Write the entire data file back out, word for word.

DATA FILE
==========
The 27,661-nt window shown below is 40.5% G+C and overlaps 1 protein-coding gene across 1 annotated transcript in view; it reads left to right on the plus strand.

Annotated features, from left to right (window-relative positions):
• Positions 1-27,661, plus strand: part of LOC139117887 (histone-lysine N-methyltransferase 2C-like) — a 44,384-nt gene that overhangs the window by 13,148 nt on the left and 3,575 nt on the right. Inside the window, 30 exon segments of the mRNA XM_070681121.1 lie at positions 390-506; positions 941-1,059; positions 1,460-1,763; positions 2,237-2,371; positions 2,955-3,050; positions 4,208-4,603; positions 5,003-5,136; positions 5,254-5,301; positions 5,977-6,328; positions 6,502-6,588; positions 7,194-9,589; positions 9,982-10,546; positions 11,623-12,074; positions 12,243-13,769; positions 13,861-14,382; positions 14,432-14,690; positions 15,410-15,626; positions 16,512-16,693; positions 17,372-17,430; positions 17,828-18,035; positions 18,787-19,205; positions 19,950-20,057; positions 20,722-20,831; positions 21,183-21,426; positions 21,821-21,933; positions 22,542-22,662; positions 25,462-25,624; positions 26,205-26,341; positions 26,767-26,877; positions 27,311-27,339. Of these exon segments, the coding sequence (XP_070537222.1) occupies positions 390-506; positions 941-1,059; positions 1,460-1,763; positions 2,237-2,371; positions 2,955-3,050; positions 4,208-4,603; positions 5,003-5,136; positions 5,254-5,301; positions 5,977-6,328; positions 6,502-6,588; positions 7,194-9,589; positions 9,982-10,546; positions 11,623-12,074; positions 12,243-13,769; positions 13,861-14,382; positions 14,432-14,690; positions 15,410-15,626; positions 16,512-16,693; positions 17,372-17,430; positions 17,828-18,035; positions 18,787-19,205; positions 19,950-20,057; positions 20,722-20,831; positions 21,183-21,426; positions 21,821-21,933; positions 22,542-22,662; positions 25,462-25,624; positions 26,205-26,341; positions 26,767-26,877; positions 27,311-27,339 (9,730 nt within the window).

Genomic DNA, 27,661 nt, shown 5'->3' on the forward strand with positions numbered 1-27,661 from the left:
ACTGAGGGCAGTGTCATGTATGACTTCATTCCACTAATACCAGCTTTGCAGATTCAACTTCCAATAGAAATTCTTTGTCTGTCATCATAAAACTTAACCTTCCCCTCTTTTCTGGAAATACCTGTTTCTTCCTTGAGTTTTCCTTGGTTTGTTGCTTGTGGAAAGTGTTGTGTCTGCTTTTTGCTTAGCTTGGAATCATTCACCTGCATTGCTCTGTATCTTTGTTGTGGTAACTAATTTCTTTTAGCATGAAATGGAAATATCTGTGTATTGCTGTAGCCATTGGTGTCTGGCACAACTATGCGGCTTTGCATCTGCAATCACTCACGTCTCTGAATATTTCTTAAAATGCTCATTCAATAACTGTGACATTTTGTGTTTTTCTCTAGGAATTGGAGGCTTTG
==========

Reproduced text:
The 27,661-nt window shown below is 40.5% G+C and overlaps 1 protein-coding gene across 1 annotated transcript in view; it reads left to right on the plus strand.

Annotated features, from left to right (window-relative positions):
• Positions 1-27,661, plus strand: part of LOC139117887 (histone-lysine N-methyltransferase 2C-like) — a 44,384-nt gene that overhangs the window by 13,148 nt on the left and 3,575 nt on the right. Inside the window, 30 exon segments of the mRNA XM_070681121.1 lie at positions 390-506; positions 941-1,059; positions 1,460-1,763; positions 2,237-2,371; positions 2,955-3,050; positions 4,208-4,603; positions 5,003-5,136; positions 5,254-5,301; positions 5,977-6,328; positions 6,502-6,588; positions 7,194-9,589; positions 9,982-10,546; positions 11,623-12,074; positions 12,243-13,769; positions 13,861-14,382; positions 14,432-14,690; positions 15,410-15,626; positions 16,512-16,693; positions 17,372-17,430; positions 17,828-18,035; positions 18,787-19,205; positions 19,950-20,057; positions 20,722-20,831; positions 21,183-21,426; positions 21,821-21,933; positions 22,542-22,662; positions 25,462-25,624; positions 26,205-26,341; positions 26,767-26,877; positions 27,311-27,339. Of these exon segments, the coding sequence (XP_070537222.1) occupies positions 390-506; positions 941-1,059; positions 1,460-1,763; positions 2,237-2,371; positions 2,955-3,050; positions 4,208-4,603; positions 5,003-5,136; positions 5,254-5,301; positions 5,977-6,328; positions 6,502-6,588; positions 7,194-9,589; positions 9,982-10,546; positions 11,623-12,074; positions 12,243-13,769; positions 13,861-14,382; positions 14,432-14,690; positions 15,410-15,626; positions 16,512-16,693; positions 17,372-17,430; positions 17,828-18,035; positions 18,787-19,205; positions 19,950-20,057; positions 20,722-20,831; positions 21,183-21,426; positions 21,821-21,933; positions 22,542-22,662; positions 25,462-25,624; positions 26,205-26,341; positions 26,767-26,877; positions 27,311-27,339 (9,730 nt within the window).

Genomic DNA, 27,661 nt, shown 5'->3' on the forward strand with positions numbered 1-27,661 from the left:
ACTGAGGGCAGTGTCATGTATGACTTCATTCCACTAATACCAGCTTTGCAGATTCAACTTCCAATAGAAATTCTTTGTCTGTCATCATAAAACTTAACCTTCCCCTCTTTTCTGGAAATACCTGTTTCTTCCTTGAGTTTTCCTTGGTTTGTTGCTTGTGGAAAGTGTTGTGTCTGCTTTTTGCTTAGCTTGGAATCATTCACCTGCATTGCTCTGTATCTTTGTTGTGGTAACTAATTTCTTTTAGCATGAAATGGAAATATCTGTGTATTGCTGTAGCCATTGGTGTCTGGCACAACTATGCGGCTTTGCATCTGCAATCACTCACGTCTCTGAATATTTCTTAAAATGCTCATTCAATAACTGTGACATTTTGTGTTTTTCTCTAGGAATTGGAGGCTTTG